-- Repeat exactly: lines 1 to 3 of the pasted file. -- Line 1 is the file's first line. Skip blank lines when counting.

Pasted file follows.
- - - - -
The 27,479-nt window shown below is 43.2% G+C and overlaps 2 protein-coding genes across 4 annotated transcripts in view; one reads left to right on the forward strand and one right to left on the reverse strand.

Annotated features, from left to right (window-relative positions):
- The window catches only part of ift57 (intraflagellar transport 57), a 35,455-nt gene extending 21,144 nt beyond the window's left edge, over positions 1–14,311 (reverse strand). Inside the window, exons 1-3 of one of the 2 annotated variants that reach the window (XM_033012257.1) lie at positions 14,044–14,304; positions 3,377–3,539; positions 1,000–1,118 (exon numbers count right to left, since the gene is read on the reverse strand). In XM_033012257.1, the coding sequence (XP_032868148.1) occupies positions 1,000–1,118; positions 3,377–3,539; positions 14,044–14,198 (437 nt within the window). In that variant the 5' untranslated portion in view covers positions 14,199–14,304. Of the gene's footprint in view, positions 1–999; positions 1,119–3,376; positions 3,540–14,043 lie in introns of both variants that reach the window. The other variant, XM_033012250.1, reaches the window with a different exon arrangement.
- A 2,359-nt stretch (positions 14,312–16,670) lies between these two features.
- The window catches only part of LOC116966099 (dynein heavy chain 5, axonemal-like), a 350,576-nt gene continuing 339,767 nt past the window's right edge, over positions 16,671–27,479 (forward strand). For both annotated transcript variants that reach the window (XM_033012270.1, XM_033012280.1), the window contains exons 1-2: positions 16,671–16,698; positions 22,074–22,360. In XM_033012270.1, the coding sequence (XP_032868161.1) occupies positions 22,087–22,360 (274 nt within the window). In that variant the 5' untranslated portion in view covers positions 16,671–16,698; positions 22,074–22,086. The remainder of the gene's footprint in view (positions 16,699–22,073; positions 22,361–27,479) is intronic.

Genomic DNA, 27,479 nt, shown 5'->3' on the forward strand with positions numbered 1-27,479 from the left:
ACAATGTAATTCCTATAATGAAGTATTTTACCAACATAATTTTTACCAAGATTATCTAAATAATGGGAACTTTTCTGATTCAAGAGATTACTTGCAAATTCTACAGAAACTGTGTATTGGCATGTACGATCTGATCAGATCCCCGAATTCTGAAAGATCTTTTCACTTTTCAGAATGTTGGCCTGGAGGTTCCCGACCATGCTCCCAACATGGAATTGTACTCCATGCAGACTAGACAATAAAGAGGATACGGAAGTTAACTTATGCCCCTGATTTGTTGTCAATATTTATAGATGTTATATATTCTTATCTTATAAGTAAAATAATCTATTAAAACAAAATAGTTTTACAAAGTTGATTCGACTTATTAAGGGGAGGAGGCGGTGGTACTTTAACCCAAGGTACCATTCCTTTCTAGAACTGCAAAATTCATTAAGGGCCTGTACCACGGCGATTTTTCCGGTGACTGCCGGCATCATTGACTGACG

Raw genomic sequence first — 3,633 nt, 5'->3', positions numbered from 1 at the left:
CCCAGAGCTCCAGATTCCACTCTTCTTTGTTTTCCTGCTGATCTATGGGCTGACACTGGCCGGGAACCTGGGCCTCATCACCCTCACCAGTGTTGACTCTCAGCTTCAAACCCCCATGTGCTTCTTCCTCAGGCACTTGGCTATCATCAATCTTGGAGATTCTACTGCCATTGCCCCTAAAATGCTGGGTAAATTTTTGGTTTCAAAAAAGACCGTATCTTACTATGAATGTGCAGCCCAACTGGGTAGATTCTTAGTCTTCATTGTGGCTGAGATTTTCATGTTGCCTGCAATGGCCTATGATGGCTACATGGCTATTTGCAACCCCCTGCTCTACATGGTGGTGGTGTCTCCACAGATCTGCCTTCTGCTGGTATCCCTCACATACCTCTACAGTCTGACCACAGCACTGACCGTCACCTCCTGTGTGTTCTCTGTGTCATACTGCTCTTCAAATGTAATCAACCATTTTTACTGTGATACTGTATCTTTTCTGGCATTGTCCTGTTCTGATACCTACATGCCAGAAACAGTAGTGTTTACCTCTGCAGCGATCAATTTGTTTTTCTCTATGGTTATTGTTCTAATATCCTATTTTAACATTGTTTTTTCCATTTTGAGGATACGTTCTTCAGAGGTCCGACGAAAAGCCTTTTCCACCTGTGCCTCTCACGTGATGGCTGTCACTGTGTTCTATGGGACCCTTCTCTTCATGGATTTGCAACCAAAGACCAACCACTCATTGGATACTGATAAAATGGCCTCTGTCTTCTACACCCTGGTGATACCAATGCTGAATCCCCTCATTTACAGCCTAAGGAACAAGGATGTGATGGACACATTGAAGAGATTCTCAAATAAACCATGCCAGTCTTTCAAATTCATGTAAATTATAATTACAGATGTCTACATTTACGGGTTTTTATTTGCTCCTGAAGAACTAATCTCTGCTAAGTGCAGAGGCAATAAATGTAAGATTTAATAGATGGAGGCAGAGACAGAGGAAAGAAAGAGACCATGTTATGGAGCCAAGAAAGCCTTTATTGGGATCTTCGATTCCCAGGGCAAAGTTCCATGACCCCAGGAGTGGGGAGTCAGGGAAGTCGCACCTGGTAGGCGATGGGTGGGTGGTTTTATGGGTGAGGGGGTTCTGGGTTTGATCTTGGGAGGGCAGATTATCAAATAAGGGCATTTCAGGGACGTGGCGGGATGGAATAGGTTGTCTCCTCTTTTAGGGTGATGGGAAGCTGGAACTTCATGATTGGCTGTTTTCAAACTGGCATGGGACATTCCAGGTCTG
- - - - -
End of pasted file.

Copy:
The 27,479-nt window shown below is 43.2% G+C and overlaps 2 protein-coding genes across 4 annotated transcripts in view; one reads left to right on the forward strand and one right to left on the reverse strand.

Annotated features, from left to right (window-relative positions):
- The window catches only part of ift57 (intraflagellar transport 57), a 35,455-nt gene extending 21,144 nt beyond the window's left edge, over positions 1–14,311 (reverse strand). Inside the window, exons 1-3 of one of the 2 annotated variants that reach the window (XM_033012257.1) lie at positions 14,044–14,304; positions 3,377–3,539; positions 1,000–1,118 (exon numbers count right to left, since the gene is read on the reverse strand). In XM_033012257.1, the coding sequence (XP_032868148.1) occupies positions 1,000–1,118; positions 3,377–3,539; positions 14,044–14,198 (437 nt within the window). In that variant the 5' untranslated portion in view covers positions 14,199–14,304. Of the gene's footprint in view, positions 1–999; positions 1,119–3,376; positions 3,540–14,043 lie in introns of both variants that reach the window. The other variant, XM_033012250.1, reaches the window with a different exon arrangement.